$181,815 from profits from fiscal year 2019
Rwanda is a small landlocked country in East Africa. The population is rural and young; approximately 43% are under age 15. 39% of the population live below the poverty line and 16% live in extreme poverty. The communities included in this project share common difficulties; poor access to infrastructure, schools, and healthcare and low household income. Spark’s village strengthening process combines capacity building with a microgrant of $8,000.00. No interest or repayment of the funds is requested.
Spark’s facilitated funding approach is a streamlined replicable method for strengthening the foundations of a community. There are six key phases in the Spark approach where community members envision their future together, plan towards that future and develop tangible goals to achieve their vision. They are provided with a grant to make their vision a reality.
Spark's approach begins with the recruitment of a local university graduate who is enrolled in a facilitator fellowship program. Over the course of two years, facilitators take communities through the Spark approach:
- Community Building
- Goal Setting
- Proposal Development
- Technical Advisor Review
- Future Envisioning
Learn more about their unique approach.
Since 2016, World Centric has funded 36 communities to participate in the Spark process. This years' funding supports 15 communities in the Murambi Sector of Rwanda.
- 9,310 individuals from 2,224 households benefit from a community-driven project and microloan.
- 250% increase in households participating in savings groups.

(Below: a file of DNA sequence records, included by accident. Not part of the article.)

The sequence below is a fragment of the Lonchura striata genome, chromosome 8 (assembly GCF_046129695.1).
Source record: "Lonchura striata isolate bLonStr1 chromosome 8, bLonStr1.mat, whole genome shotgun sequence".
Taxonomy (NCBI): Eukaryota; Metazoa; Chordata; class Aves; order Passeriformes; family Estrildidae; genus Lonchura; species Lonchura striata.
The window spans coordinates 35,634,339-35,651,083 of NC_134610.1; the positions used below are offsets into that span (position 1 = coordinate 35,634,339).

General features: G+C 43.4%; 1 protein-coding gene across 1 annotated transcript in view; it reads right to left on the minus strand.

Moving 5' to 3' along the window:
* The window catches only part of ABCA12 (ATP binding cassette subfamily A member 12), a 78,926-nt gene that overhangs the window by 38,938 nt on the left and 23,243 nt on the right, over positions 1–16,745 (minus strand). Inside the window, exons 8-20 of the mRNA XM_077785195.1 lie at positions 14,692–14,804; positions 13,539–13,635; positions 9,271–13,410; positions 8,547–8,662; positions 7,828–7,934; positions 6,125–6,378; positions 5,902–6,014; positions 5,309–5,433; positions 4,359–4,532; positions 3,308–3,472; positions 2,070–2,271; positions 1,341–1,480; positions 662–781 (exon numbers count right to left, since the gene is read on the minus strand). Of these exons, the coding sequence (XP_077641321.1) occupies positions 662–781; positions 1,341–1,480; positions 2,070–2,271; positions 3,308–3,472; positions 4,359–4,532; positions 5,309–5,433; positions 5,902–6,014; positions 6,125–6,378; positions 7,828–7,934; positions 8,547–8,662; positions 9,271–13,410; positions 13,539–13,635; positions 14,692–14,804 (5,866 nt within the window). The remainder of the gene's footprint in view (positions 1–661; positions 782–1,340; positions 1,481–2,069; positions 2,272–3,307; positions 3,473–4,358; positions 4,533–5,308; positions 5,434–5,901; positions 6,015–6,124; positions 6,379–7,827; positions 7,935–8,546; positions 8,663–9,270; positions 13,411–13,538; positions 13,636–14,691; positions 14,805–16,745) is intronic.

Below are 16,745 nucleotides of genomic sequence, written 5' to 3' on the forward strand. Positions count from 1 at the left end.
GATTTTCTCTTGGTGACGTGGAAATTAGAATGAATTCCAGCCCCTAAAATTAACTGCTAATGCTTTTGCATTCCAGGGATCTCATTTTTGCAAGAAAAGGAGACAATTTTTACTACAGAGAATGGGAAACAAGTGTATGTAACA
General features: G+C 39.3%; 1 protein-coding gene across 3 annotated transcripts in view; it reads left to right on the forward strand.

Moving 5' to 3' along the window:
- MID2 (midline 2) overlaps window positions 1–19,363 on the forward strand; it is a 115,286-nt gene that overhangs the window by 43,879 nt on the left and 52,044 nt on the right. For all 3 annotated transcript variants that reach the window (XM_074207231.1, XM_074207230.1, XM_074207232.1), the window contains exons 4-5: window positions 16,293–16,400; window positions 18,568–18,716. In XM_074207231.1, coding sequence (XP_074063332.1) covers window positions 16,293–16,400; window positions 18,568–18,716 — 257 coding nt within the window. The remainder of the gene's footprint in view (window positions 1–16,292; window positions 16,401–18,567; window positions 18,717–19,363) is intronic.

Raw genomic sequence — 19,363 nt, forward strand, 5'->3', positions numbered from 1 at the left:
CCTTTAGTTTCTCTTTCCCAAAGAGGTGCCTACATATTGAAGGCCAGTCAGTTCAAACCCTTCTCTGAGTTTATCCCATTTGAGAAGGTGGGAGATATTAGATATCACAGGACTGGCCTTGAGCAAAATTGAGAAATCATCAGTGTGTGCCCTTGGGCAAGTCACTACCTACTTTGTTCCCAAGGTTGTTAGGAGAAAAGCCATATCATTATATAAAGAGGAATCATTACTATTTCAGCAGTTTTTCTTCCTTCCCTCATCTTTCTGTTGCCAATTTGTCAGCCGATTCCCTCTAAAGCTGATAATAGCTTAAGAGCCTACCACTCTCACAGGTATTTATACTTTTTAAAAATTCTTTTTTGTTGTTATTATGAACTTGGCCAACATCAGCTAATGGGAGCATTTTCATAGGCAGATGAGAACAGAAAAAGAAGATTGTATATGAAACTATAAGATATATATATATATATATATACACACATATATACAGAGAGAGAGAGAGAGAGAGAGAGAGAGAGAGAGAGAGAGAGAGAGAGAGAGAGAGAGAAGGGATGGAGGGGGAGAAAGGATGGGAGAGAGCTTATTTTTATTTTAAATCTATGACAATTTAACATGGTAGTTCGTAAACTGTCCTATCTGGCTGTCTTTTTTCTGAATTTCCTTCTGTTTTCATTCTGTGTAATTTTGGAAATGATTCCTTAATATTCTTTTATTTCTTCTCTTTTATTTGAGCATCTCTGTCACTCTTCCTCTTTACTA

- 83% increase in households that own animals
- 94% of communities launch secondary projects independent of Spark
- Increased household income, leading to ability to pay for healthcare, cover school fees, and better household construction
- Increase in community members advocating to government entities for additional resources
- Increase in number of women participating in leadership roles
About Spark Microgrants
A World Centric partner since 2016.
Spark Microgrants was founded in 2010 to prove community-driven development can be done at scale. Spark has designed a novel approach for launching communities facing poverty into action and has partnered with over 220 villages across Rwanda, Uganda, Burundi, the Democratic Republic of the Congo, and Ghana. Of the village projects backed by Spark, 94 percent are sustaining, 77 percent have launched secondary projects independently of Spark and 90 percent have continued to host regular community meetings where they discuss important topics, such as land disputes and new initiatives. These metrics indicate Spark partner communities graduate from the process with a commitment to continued local change.